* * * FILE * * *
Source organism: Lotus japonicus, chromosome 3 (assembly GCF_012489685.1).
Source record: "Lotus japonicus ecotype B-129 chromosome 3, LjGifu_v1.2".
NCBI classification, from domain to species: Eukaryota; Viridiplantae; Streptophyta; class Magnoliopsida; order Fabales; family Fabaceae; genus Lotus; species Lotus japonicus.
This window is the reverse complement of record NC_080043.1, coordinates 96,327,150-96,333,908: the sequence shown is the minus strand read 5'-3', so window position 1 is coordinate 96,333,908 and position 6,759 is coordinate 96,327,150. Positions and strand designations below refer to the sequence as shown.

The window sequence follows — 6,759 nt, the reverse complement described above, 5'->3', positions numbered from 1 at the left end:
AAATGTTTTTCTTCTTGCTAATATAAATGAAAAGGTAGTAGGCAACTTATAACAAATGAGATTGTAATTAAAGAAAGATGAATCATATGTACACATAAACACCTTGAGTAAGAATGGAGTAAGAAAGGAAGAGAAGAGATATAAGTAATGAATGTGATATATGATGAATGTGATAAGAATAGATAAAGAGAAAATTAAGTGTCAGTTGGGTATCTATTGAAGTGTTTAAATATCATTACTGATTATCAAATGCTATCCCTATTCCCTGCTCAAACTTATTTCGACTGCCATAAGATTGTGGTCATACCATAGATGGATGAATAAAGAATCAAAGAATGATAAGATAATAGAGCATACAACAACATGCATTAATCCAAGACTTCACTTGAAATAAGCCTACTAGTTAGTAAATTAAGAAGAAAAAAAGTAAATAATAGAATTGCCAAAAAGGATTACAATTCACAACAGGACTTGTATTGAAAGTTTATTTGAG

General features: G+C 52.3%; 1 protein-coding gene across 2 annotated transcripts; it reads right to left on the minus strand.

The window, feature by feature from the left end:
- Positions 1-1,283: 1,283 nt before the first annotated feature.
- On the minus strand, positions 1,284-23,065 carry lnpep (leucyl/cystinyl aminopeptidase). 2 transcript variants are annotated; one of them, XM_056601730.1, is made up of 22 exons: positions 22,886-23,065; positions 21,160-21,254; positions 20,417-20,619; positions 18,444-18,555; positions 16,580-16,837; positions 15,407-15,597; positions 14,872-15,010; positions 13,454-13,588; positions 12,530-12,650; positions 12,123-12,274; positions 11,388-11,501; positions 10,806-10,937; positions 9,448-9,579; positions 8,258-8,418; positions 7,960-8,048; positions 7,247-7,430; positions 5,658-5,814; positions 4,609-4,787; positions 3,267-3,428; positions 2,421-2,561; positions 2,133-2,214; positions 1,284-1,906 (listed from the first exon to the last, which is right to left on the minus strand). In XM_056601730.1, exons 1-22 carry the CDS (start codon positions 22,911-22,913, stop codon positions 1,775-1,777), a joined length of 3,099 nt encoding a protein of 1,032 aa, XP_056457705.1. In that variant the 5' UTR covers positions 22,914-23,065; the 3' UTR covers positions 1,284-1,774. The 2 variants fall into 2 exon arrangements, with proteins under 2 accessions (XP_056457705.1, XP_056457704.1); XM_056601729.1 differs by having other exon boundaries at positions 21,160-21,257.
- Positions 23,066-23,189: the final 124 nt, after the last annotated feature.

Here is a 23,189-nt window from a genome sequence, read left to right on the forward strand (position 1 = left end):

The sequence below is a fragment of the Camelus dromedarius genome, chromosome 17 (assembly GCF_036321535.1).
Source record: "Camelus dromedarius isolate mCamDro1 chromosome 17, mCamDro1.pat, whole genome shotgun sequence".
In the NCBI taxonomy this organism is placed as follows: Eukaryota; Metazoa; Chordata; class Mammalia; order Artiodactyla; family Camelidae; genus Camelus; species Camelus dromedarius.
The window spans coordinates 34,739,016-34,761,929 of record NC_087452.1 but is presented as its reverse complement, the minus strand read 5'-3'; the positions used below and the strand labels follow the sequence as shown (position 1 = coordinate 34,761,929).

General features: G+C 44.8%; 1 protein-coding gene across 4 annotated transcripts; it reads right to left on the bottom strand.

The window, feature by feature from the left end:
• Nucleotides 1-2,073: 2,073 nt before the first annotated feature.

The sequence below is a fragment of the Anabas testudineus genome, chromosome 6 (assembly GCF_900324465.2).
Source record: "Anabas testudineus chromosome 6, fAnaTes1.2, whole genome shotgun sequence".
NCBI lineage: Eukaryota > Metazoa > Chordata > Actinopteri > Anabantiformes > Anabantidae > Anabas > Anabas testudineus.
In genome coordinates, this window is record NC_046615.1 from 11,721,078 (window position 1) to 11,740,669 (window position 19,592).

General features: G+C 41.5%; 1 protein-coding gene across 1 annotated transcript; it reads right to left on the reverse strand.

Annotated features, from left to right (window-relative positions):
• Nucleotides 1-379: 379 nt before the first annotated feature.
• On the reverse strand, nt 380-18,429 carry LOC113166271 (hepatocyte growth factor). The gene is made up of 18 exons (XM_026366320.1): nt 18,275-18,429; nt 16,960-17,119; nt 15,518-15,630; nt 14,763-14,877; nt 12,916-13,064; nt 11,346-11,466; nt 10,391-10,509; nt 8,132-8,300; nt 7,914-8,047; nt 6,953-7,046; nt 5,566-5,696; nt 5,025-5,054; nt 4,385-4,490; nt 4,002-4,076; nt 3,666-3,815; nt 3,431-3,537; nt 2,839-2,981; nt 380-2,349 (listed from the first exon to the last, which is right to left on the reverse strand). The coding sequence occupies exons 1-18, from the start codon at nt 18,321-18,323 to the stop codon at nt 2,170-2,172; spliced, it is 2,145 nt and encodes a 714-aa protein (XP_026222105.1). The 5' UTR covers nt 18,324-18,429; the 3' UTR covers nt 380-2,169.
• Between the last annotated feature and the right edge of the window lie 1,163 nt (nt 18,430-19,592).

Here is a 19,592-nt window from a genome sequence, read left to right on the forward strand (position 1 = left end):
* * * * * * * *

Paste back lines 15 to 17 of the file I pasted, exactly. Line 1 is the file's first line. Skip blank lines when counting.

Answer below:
In the NCBI taxonomy this organism is placed as follows: Eukaryota; Metazoa; Chordata; class Mammalia; order Artiodactyla; family Camelidae; genus Camelus; species Camelus dromedarius.
The window spans coordinates 34,739,016-34,761,929 of record NC_087452.1 but is presented as its reverse complement, the minus strand read 5'-3'; the positions used below and the strand labels follow the sequence as shown (position 1 = coordinate 34,761,929).

General features: G+C 44.8%; 1 protein-coding gene across 4 annotated transcripts; it reads right to left on the bottom strand.